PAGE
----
Our interested in neurochemicals goes beyond the chemicals themselves towards the neural structures and pathways that are innervated (or inhibited) by their release.
Through this, neurochemicals give us a view into flow-on effects of its release, helping us understand why certain behaviours manifest together and what we can practically do about them.
1. Stimulate oxytocin naturally
There are many ways to directly increase oxytocin levels. By doing this, you can enjoy the benefits of oxytocin through all its various effects.
Listening to music has been shown to increase oxytocin, having been used as post therapy in cardiac surgery patients. Switching on some good tunes is a great way to relax and lift your mood
Doing exercise, whether cardiovascular, or yoga, or probably anything that gets your heart rate up and gets you moving. Plus, you don’t just get the benefit of oxytocin, but also build towards a healthier you
Getting a massage increases oxytocin as well, involving a combination of relaxation, physical touch, and getting your blood flowing
Drinking coffee interestingly also results in the release of oxytocin due to the effects of caffeine, so no wonder it helps you enjoy life a little more!
Key PR6 Skill – Health
2. Make the effort to get social
Spending time with people – in particular, having positive social experiences – increases oxytocin release. The important aspect about this in relation to resilience is that this is how we build a strong support network. It is this network that we can rely on when we need help to overcome life’s bigger challenges.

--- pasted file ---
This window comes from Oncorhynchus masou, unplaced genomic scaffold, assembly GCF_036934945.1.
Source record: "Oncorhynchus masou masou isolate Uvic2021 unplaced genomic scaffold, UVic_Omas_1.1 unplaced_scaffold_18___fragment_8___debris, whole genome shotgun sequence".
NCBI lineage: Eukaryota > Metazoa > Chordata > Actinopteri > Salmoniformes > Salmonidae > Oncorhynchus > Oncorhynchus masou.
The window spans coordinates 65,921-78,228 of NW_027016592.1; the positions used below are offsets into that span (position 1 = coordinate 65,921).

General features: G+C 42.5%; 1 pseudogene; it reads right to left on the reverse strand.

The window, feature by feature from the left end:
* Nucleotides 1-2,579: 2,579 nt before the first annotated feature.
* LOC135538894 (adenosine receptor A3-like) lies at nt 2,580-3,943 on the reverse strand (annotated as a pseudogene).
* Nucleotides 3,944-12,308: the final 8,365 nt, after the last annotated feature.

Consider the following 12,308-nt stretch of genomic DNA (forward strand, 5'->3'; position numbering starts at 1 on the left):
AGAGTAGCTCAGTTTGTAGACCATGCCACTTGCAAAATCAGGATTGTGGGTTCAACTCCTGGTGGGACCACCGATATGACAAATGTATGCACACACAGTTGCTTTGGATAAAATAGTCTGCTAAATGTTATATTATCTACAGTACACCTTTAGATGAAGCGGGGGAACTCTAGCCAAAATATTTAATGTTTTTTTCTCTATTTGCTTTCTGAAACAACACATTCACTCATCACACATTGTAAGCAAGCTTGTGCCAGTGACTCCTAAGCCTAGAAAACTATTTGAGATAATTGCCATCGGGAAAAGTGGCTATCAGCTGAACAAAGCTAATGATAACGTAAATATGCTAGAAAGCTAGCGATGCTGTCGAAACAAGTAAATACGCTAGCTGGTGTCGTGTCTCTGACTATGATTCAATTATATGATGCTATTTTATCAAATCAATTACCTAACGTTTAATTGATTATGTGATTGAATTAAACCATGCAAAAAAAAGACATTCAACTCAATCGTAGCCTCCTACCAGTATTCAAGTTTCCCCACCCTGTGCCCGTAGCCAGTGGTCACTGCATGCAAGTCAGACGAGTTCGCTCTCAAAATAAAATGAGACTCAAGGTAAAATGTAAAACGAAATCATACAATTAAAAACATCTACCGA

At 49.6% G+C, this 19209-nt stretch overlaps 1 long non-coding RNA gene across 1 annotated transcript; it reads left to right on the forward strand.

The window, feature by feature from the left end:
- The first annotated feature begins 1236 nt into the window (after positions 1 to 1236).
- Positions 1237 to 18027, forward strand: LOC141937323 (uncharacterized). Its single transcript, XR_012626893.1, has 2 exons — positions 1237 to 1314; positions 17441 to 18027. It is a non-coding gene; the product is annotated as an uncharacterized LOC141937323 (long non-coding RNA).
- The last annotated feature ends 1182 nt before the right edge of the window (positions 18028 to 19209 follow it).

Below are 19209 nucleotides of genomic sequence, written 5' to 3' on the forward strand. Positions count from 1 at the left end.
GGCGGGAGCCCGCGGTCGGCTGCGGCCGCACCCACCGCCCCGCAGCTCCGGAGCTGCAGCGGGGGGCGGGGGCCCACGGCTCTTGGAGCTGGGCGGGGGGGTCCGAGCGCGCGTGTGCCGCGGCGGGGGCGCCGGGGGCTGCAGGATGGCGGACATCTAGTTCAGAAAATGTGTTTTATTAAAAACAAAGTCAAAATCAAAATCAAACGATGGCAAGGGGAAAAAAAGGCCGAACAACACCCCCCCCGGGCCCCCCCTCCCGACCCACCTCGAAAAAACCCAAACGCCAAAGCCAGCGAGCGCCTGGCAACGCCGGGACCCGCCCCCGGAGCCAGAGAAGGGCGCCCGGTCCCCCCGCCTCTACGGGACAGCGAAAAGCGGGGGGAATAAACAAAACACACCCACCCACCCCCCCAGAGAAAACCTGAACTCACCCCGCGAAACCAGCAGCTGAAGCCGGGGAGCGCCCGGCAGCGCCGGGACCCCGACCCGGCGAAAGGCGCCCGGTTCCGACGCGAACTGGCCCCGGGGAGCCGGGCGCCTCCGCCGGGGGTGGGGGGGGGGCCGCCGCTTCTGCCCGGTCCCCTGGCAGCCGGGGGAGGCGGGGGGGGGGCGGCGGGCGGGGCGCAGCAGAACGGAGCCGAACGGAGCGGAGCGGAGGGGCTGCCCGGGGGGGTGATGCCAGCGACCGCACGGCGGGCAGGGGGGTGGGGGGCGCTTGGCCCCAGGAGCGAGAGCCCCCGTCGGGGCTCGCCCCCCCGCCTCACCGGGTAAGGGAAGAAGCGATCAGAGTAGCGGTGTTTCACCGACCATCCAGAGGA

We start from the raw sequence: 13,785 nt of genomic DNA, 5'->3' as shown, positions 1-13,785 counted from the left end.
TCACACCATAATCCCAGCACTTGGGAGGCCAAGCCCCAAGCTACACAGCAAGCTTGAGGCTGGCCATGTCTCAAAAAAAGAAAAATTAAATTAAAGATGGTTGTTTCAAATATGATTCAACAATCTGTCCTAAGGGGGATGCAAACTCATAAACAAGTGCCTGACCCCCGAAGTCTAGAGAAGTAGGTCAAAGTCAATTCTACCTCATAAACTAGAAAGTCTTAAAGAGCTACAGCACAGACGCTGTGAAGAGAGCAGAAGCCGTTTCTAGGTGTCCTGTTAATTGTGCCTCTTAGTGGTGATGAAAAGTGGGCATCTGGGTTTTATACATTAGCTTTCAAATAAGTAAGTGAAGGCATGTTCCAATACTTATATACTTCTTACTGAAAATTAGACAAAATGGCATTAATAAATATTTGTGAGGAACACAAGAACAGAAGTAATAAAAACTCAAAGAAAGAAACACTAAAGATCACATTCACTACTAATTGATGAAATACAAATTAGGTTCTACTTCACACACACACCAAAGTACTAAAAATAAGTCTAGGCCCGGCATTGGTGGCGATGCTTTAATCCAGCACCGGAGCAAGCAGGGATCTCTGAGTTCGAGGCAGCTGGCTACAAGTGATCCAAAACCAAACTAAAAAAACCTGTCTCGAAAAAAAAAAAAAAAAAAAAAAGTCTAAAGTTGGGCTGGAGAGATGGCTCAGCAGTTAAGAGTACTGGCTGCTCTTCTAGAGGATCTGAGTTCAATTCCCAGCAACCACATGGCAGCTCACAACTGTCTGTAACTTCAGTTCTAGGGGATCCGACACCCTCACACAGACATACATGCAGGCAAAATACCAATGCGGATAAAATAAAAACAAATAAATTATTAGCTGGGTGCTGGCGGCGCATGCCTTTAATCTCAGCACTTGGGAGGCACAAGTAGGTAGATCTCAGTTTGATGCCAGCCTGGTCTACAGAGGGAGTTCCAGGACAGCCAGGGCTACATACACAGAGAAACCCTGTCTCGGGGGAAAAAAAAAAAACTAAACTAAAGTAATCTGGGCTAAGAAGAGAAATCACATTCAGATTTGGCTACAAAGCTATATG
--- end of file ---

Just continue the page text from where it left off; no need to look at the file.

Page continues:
Building a strong network means spending time with people again and again, strengthening relationships over time. Good relationships require ongoing investment, and in that way, oxytocin helps us to socialise by making the process more pleasurable, reducing stress and helping us feel good about ourselves.
Even when people are not around, interacting with pets – like playing with a dog – increases oxytocin. Pets provide constant companionship and affection, which is exactly what we as social being crave from other people as well. So, make the time for social things, even if it’s with your dog!
Key PR6 Skill – Collaboration
3. Help oxytocin help you
Just as oxytocin can help us be bolder socially, so too do we need the other aspects of resilience to protect us against perceptions of social defeat, defending against the potential fear-inducing effect of oxytocin. Practically, being more self-secure means less likelihood that you would experience any kind of humiliation that could trigger fear caused by oxytocin.
Being able to laugh at yourself and your own mis-steps therefore protects you against the downsides of oxytocin, and helps you maximise the upside. In this way, resilience helps oxytocin act in ways that is always useful to you.
Oxytocin can also amplify memories both positively and negatively. Therefore, taking the time to introspect and constructively work through past memories is important, as this provides a healthier basis on which oxytocin can work, helping you feel more positive about the past.
Key PR6 Skill – Reasoning, Vision
Our hormone of love turns out to be quite complex, with a lot of positive aspects to it, but also potentially some negative ones if we aren’t careful. There are many ways for us to directly influence our oxytocin levels, providing us with pathways to use this in a constructive way to help manage anxiety, stress, mediate depression, and build resilience overall.
While we may be predisposed to be some way through genetics, the important role of epigenetic changes due to our environment and our personal efforts is the key reminder to keep going. Don’t give up on social situations and investing in a support network, even if it’s hard. No matter how small, we all have some resilience, and we can keep building on that over and over until we develop deep inner strength.
Until next time, all the best!